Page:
20 February 2018
A generation of American professionals equipped to engage with China
This series showcases young American professionals who have studied Chinese for any length of time, including studying abroad in China. Where are they now? How have their studies abroad, and Chinese language studies more generally, shaped their experience as young professionals?
Today we feature Sulaiman Kenyatta:
Sulaiman Kenyatta is a graduate of Morehouse College’s undergraduate program in International Relations with a minor in Chinese Studies. His journey into Chinese was made possible by several opportunities to study abroad in China. His first trip to Shanghai was facilitated through a summer Morehouse-Shanghai University exchange in 2012 with support from the Coca-Cola Foundation. Sulaiman was one of 10 students selected to participate in this three-week intensive summer language program. The program of study took place at Shanghai University, which provided rigorous language and cultural training, consisted of four hours of classes in the morning and two hours of one on one conversation and activities in the afternoon.
Apart from seeing important historical and cultural sites, Sulaiman found that this trip left such an impression on him because of the meaningful interactions he had with his counterparts at the university.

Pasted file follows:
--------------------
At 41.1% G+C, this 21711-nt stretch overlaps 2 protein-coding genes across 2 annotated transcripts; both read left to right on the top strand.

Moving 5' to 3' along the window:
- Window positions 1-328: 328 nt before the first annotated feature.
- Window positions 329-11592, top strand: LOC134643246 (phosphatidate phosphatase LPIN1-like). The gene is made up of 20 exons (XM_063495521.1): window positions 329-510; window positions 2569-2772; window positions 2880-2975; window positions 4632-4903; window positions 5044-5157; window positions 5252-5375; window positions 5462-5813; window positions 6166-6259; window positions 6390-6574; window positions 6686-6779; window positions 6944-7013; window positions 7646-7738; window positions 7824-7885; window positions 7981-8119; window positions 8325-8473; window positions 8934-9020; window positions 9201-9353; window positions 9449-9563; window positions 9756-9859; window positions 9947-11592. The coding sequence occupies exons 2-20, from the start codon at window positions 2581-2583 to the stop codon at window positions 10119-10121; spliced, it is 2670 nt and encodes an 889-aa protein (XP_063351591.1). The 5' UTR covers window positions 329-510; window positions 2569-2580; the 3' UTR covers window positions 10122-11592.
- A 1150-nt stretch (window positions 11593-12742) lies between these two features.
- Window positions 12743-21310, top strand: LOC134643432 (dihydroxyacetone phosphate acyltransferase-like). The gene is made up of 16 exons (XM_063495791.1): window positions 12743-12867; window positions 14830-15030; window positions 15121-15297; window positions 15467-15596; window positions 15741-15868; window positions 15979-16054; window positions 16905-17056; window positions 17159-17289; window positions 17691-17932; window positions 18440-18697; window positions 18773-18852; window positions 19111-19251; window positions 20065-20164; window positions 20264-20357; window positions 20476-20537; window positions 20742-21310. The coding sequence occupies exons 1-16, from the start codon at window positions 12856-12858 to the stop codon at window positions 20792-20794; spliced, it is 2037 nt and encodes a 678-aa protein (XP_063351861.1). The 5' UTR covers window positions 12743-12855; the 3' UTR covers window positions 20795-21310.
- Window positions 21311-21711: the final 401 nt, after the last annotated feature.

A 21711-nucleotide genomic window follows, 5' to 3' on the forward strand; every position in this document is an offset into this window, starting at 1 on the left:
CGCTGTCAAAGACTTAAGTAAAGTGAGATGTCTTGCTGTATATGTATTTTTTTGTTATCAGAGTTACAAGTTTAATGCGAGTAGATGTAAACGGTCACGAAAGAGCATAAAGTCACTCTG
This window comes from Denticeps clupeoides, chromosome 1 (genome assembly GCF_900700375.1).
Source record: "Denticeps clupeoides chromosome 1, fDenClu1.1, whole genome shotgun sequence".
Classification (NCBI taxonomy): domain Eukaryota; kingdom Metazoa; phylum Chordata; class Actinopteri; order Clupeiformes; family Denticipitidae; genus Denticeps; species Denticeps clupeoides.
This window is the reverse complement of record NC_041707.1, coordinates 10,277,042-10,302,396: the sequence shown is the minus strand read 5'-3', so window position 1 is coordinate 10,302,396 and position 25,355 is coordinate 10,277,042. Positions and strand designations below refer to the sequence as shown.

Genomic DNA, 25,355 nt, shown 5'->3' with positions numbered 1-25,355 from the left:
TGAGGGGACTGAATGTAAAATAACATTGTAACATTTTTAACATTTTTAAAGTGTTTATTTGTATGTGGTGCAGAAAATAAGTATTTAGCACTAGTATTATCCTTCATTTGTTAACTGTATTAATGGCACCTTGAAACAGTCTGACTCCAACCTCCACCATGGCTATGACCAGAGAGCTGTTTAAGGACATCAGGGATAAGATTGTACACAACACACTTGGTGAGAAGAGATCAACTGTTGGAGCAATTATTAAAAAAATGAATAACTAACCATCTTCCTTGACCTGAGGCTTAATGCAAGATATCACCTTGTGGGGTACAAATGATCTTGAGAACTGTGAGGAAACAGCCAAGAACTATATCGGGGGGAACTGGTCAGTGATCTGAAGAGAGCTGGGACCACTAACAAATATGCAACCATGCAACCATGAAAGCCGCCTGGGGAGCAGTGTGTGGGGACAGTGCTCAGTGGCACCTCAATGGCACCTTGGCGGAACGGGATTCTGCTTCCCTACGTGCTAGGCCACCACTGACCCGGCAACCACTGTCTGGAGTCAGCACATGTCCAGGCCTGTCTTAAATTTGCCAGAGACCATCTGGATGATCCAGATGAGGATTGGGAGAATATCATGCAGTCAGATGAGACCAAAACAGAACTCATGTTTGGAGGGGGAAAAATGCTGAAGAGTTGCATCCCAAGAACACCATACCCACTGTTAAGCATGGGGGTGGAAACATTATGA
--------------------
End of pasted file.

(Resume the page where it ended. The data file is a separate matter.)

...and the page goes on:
“In addition to formal language instruction, one of the principal intentions behind the design of our Chinese learning experience during this trip was to develop a stronger sense of cultural awareness”. Developing bonds of friendship with the graduate students at Shanghai University during our course of study, as well as participating in cultural activities, reinforced this component of our summer program”. He enjoyed this experience so much that he returned to Shanghai that fall as one of three recipients of a semester-long scholarship from Morehouse College.
The semester study in Shanghai allowed Sulaiman to focus on advancing his Chinese skills while truly exploring the Chinese culture. “The entire time I was in Shanghai, I was taking Chinese classes and applying my knowledge in daily life.” He said. Indeed, perhaps the single greatest advantage of studying abroad is the immediacy of practical gains in classroom learning through cultural immersion.
Yet another invaluable reward lies in the friendships formed through the shared experience of learning Chinese in China. “I lived in a dorm with other foreign students from all over the world,” he said. “We bonded over the experience of living in China as students of the language and culture, we understood each other in moments of homesickness and cheered each other on with every step of progress made in our mutual goals of learning Chinese and understanding China”.